Haas Formula 1 team boss Gunther Steiner says he gets "no satisfaction" from fighting the works Ferrari squad for minor places outside the points.
At the Belgian Grand Prix, Romain Grosjean finished 15th place and just 3.9 seconds behind Sebastian Vettel and 1.8 seconds behind Charles Leclerc, having ceded a place to the Monegasque driver in the closing stages of the race.
In the past being that close to the works Ferrari cars would be hugely encouraging for customer squad Haas but Steiner says the circumstances give him no pleasure.
"Obviously you get a little bit of satisfaction out of it, at least you race something," he said when asked by Autosport. "But to be honest nobody is coming here to try to beat someone for 12th or 13th position. That's not why you come here.
"When you're out there on Sunday and you race someone you feel excited about it, but when you think about it, you're really doing something which is not very satisfying, beating somebody who is struggling as well in the moment. I don't get any satisfaction out of that."
Steiner also said the speed deficit of the Ferrari-powered cars at Spa-Francorchamps didn't come as a surprise given the drop in pace Ferrari has endured since the start of the 2020 season following its controversial private engine settlement with the FIA.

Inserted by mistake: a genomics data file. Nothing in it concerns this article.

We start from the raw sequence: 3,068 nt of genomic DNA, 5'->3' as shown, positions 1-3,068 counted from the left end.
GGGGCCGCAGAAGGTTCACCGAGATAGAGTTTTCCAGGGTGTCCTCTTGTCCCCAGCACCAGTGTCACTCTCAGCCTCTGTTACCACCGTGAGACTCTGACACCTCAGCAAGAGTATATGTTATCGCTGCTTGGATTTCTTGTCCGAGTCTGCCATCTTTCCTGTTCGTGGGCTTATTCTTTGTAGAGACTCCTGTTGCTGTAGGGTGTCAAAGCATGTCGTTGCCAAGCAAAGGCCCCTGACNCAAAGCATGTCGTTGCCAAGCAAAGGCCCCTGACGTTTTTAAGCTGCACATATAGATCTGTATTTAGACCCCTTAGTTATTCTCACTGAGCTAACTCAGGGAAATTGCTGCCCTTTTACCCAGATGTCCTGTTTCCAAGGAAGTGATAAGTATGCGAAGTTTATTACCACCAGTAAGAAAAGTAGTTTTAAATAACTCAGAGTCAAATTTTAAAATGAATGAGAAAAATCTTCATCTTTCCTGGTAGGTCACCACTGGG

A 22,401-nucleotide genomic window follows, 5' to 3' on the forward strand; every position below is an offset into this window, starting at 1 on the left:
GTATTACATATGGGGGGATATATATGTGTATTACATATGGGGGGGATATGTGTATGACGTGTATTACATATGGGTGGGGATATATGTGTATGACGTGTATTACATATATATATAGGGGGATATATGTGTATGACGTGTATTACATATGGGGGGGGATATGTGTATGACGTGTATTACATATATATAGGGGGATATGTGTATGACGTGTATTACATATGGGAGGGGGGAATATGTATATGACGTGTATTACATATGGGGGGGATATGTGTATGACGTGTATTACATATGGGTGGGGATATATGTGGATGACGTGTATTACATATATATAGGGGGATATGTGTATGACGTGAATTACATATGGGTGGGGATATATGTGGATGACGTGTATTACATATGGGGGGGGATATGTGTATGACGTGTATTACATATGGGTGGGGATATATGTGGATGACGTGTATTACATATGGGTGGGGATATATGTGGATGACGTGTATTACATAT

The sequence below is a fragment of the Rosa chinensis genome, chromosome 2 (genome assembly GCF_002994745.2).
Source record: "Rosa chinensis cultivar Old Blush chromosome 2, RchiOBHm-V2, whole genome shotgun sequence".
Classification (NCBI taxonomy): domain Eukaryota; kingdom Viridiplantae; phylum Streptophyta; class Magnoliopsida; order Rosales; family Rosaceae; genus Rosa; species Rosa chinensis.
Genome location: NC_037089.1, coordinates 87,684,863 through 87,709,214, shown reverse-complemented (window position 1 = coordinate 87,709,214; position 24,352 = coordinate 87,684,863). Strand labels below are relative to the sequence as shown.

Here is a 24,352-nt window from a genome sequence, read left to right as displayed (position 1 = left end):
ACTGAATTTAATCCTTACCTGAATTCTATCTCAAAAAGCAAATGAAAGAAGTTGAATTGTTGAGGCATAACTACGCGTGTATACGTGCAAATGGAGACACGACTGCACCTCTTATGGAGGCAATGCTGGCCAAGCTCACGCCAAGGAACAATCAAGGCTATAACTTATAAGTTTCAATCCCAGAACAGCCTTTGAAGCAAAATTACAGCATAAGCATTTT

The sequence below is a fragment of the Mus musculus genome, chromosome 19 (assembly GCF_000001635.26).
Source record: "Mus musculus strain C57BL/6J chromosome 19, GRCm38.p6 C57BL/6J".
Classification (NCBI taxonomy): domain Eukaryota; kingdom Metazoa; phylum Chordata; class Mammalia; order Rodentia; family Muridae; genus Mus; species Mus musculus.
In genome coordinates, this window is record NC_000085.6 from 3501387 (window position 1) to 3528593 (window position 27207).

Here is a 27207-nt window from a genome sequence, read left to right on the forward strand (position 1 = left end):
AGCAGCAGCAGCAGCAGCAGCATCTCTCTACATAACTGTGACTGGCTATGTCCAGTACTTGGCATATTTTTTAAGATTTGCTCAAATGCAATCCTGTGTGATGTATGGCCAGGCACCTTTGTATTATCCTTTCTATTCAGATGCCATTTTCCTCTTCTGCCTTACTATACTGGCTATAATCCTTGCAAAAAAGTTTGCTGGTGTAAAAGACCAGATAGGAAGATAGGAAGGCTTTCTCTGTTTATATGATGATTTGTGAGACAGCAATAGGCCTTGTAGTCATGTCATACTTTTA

"Over the last six races we knew roughly where we were," he said. "What we didn't exactly know was how big it will be. You saw how we were driven by. We experienced that feeling already last year, so we are a little bit used to it.
"You know how I feel, there is no new power coming, the car will stay the same as well. It will be a Deja vu I guess in a week. I don't know Mugello too much, but I think it's less power sensitive. It will be fantastic.
"For sure Monza will be a big challenge. We go into it knowingly and just try to do our best the whole weekend just to get the best out of whatever we have got. That is what we need to do in this position."
Asked about prospects for the 2021 Ferrari power unit, Steiner said he had posed the same question himself.
"The clock is running, because this year we cannot do anything about the engine," he said. "I don't know exactly where they are for next year. I know that they are working on it, because you can imagine I ask that question every day, every hour.
"I don't have a definitive answer, and it's difficult to be the spokesperson for something you're not in control of. I just relay messages, they are working hard on it because they know it needs to be better. I think the only way to find it out will be when we go back on the track next year."